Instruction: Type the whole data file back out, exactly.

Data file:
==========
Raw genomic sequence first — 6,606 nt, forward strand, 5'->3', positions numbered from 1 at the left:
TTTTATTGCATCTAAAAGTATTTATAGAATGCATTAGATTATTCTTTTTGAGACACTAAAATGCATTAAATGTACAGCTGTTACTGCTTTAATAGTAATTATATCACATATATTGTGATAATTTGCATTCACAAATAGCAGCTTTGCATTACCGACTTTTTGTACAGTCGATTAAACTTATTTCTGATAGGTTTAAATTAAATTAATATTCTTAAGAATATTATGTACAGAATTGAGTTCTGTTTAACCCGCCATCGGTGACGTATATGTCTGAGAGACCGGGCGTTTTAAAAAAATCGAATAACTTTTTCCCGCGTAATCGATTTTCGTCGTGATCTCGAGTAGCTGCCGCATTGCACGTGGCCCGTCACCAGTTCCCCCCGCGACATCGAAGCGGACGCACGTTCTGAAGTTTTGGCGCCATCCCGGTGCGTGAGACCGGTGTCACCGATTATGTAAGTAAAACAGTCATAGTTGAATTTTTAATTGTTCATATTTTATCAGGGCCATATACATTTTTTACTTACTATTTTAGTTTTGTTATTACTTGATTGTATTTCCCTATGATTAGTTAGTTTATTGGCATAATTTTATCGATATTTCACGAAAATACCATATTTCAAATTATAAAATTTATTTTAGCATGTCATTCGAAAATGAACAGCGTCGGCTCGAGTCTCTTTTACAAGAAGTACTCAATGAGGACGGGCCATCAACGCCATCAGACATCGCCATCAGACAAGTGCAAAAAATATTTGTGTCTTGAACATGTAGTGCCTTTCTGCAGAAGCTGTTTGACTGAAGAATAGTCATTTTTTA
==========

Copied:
Raw genomic sequence first — 6,606 nt, forward strand, 5'->3', positions numbered from 1 at the left:
TTTTATTGCATCTAAAAGTATTTATAGAATGCATTAGATTATTCTTTTTGAGACACTAAAATGCATTAAATGTACAGCTGTTACTGCTTTAATAGTAATTATATCACATATATTGTGATAATTTGCATTCACAAATAGCAGCTTTGCATTACCGACTTTTTGTACAGTCGATTAAACTTATTTCTGATAGGTTTAAATTAAATTAATATTCTTAAGAATATTATGTACAGAATTGAGTTCTGTTTAACCCGCCATCGGTGACGTATATGTCTGAGAGACCGGGCGTTTTAAAAAAATCGAATAACTTTTTCCCGCGTAATCGATTTTCGTCGTGATCTCGAGTAGCTGCCGCATTGCACGTGGCCCGTCACCAGTTCCCCCCGCGACATCGAAGCGGACGCACGTTCTGAAGTTTTGGCGCCATCCCGGTGCGTGAGACCGGTGTCACCGATTATGTAAGTAAAACAGTCATAGTTGAATTTTTAATTGTTCATATTTTATCAGGGCCATATACATTTTTTACTTACTATTTTAGTTTTGTTATTACTTGATTGTATTTCCCTATGATTAGTTAGTTTATTGGCATAATTTTATCGATATTTCACGAAAATACCATATTTCAAATTATAAAATTTATTTTAGCATGTCATTCGAAAATGAACAGCGTCGGCTCGAGTCTCTTTTACAAGAAGTACTCAATGAGGACGGGCCATCAACGCCATCAGACATCGCCATCAGACAAGTGCAAAAAATATTTGTGTCTTGAACATGTAGTGCCTTTCTGCAGAAGCTGTTTGACTGAAGAATAGTCATTTTTTA